• A. 

      Who each of us is, our identity

    • B. 

      An erroneous perception or sense experience

    • C. 

      Indestructible, non perishable

  • 13. 
    Memory:
    • A. 

      Indestructible, non perishable

    • B. 

      The mental faculty which enables us to recall past experiences or a recalled past experience.

    • C. 

      An erroneous perception or sense experience

  • 14. 
    Self:
    • A. 

      An erroneous perception or sense experience

    • B. 

      Me

    • C. 

      Who each of us is, our identity

  • 15. 
    The belief in an enduring self is a claim that the self:
    • A. 

      Is an illusion

    • B. 

      Remains the same through change

    • C. 

      Is an integration created by the brain

    • D. 

      Is a construction of language

  • 16. 
    Plato raised some skeptical concerns about an enduring self because:
    • A. 

      All parts of our body and soul change dramatically over time

    • B. 

      All knowledge was doubtful

    • C. 

      Is a construction of language

  • 17. 
    Which of the following belief system tends to support the view of an enduring self?
    • A. 

      Legal systems

    • B. 

      Religious system

    • C. 

      Moral systems

    • D. 

      All of the above

  • 18. 
    For Rene' Descrates the self was:
    • A. 

      Ever elusive

    • B. 

      Known for certain

    • C. 

      Only an illusion

  • 19. 
    Some philosophers including John Locke, have argued that personal identity or samenes of self resides in?
    • A. 

      Having the same body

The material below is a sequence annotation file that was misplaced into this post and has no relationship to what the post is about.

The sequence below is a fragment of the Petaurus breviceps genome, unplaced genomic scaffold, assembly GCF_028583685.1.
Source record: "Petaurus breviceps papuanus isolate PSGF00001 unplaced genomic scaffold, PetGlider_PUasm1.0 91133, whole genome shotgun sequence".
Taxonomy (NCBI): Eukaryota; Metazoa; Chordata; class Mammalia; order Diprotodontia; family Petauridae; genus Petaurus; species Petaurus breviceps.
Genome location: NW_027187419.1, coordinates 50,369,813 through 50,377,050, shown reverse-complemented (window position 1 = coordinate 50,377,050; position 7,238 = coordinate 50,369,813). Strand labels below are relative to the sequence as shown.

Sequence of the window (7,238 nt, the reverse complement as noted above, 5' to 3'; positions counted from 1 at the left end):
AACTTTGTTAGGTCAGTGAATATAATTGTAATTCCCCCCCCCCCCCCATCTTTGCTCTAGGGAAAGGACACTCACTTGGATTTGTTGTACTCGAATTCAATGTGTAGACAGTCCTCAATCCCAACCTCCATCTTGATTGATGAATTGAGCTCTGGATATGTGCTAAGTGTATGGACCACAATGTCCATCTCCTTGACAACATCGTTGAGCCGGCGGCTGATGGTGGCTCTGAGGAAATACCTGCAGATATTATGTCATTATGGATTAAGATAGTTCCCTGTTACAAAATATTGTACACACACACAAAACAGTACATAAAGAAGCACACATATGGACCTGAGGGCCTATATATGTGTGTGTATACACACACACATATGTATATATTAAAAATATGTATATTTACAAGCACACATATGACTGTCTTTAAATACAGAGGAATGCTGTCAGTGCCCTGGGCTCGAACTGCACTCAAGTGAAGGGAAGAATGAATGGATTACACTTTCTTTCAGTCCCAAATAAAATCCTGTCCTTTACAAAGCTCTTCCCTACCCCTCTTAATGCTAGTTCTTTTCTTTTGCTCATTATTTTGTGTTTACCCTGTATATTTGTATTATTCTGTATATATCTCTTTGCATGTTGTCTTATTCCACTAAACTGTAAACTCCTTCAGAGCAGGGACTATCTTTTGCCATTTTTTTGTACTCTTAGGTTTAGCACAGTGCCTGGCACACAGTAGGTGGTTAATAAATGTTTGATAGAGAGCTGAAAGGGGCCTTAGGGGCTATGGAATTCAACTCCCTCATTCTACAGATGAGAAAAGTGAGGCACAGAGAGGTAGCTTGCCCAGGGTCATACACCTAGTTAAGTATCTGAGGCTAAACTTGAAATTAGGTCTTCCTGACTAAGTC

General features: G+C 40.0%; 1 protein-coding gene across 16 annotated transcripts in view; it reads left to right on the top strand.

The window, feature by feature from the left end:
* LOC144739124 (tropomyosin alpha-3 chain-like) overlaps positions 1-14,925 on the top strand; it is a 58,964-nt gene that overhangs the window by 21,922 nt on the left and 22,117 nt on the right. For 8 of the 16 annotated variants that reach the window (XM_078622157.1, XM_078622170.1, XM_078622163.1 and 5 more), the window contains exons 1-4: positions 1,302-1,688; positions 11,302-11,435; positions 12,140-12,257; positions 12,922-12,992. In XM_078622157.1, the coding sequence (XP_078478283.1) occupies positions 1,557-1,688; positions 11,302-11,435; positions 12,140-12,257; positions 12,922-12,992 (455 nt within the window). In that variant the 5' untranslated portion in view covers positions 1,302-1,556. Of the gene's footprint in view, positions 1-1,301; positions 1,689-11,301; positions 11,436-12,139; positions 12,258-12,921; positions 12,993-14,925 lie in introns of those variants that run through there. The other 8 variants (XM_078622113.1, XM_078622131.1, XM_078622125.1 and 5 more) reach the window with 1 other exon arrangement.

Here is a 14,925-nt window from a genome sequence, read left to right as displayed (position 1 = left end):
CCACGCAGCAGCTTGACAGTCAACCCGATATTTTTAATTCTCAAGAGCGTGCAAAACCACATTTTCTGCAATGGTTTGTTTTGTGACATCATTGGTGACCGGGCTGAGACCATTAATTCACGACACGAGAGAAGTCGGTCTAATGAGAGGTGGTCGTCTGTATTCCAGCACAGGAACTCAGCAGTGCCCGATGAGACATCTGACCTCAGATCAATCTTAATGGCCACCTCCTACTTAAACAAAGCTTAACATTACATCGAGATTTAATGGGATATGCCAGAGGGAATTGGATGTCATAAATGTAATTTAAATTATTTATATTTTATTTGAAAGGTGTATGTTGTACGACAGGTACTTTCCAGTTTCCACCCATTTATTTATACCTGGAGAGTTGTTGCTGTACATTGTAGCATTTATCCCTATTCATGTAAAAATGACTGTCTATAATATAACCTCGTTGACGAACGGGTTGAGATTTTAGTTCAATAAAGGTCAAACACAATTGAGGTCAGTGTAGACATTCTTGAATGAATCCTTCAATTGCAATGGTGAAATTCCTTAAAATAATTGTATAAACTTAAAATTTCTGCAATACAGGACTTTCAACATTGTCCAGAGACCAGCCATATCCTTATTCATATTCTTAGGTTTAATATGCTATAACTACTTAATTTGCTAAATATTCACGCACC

• B. 

      Immortality

    • C. 

      Continuity of memory

  • 20. 
    According to David Hume, if the self is to be known then it known through
    • A. 

      Perception

    • B. 

      Mystical experience

    • C. 

      Introspection

  • 21. 
    According to David Hume, we have:
    • A. 

      A vivid and lively idea of an enduring self

    • B. 

      No constant and invariable idea of an enduring self

    • C. 

      Mystical experience

  • 22. 
    Some modern neurological accounts consider the notion of an enduring self to be:
    • A. 

      An illusory integration created by the brain

    • B. 

      A religious object beyond scientific investigation

    • C. 

      A mental substance better studied by meta physicians

  • 23. 
    Some contemporary philosophical views have argued that our idea of an enduring self is better understood as:
    • A. 

      A construction of language

    • B. 

      A religious object beyond philosophical reflection

    • C. 

      An object of psychic research

  • 24. 
    The Japanese rock garden of the Ryoan-Ji temple in Kyoto suggests that the self is:
    • A. 

      Illusory and unreal

    • B. 

      Elusive but real

    • C. 

      Real but stone cold

  • 25. 
    A person always remains the same person even when the person has total amnesis
    • A. 

      True

    • B. 

      False

  • 26. 
    The Philosopher Diotima argued that "unlike the gods, a mortal creature cannot remain the same throughout eternity."
    • A. 

      True

    • B. 

      False

  • 27. 
    Descartes wrote that "if I should wholly cease to think...I should at the same time all together cease to be."
    • A. 

      True

    • B. 

      False

  • 28. 
    Locke held that what makes a person at one time the same person he is at a later time, is the fact that he continues to the same soul
    • A. 

      True

    • B. 

      False

  • 29. 
    According to the Buddha, the idea of an enduring self is an illusion that produces suffering and egoism.
    • A. 

      True

    • B. 

      False